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Experimental Evidence for the Formation of Solvation Shells by Soluble Species at a Nonuniform Air-Ice Interface

Journal article
Authors Thorsten Bartels-Rausch
Fabrizio Orlando
Xiangrui Kong
Luca Artiglia
Markus Ammann
Published in ACS Earth and Space Chemistry
Volume 1
Issue 9
Pages 572-579
Publication year 2017
Published at
Pages 572-579
Language en
Keywords atmospheric chemistry, NEXAFS, QLL, trace gas adsorption, XPS
Subject categories Spectroscopy, Surface and colloid chemistry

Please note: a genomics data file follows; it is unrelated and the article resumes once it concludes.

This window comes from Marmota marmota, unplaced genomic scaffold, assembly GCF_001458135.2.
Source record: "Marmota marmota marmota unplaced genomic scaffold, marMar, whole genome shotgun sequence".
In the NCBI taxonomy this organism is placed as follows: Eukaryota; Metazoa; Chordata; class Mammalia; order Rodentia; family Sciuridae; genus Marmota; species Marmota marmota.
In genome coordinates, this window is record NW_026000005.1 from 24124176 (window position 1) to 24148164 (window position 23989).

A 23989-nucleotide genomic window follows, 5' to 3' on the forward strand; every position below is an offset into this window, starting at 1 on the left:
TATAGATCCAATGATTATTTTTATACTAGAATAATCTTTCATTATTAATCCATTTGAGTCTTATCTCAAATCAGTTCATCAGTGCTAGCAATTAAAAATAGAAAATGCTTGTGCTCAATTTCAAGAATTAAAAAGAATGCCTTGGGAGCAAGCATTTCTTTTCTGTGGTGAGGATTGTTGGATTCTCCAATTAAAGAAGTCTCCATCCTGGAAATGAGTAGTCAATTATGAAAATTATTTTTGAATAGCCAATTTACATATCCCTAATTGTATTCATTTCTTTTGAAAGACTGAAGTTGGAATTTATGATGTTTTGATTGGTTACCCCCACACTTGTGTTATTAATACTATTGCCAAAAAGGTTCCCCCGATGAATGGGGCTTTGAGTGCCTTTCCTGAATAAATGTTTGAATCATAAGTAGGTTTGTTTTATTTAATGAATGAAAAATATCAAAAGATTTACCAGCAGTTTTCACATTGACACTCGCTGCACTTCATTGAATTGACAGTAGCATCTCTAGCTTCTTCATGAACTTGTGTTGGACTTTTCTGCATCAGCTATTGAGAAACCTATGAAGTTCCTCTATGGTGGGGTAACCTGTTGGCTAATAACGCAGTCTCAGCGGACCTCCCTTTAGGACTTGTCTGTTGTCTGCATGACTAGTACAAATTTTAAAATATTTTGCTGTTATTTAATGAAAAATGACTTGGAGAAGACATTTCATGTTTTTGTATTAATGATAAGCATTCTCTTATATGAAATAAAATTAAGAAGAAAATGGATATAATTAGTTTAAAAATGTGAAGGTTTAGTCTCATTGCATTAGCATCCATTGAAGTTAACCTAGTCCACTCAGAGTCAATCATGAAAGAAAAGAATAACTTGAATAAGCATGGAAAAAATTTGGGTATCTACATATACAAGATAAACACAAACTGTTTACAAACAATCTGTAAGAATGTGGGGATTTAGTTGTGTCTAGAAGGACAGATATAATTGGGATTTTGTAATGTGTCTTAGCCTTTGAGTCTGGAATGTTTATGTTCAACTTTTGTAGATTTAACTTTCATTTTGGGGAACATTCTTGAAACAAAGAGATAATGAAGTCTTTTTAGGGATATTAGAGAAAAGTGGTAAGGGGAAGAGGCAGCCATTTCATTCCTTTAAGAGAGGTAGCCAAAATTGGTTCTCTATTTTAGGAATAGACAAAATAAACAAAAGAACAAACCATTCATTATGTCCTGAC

© 2017 American Chemical Society. Soluble species induce surface premelting at the air-ice interface in the thermodynamic ice stability domain below the liquidus. This quasi-liquid layer is thought to increase in thickness with concentration of impurities and to represent a reservoir into which larger amounts of soluble species dissolve compared to a more rigid ice surface. To directly investigate the response of the quasi-liquid layer to increasing amounts of solutes and to clarify the distribution of these at the ice surface with depth, we use a combination of Auger electron yield X-ray absorption and photoelectron spectroscopies. We studied the adsorption of formic acid to ice at 251 K. These two complementary methods allow concluding that solutes enter the air-ice interface but do not necessarily induce a thicker quasi-liquid layer. Rather, modifications of the hydrogen-bonding network seem to be linked to the formation of solvation shells. We suggest that the flexibility of water molecules in the quasi-liquid layer is essential to form solvation shells and interpret the confinement of formic acid to the upper few ice bilayers to be linked with the structure of the hydrogen-bonding network getting more ice-like and rigid with depth at the air-ice interface.

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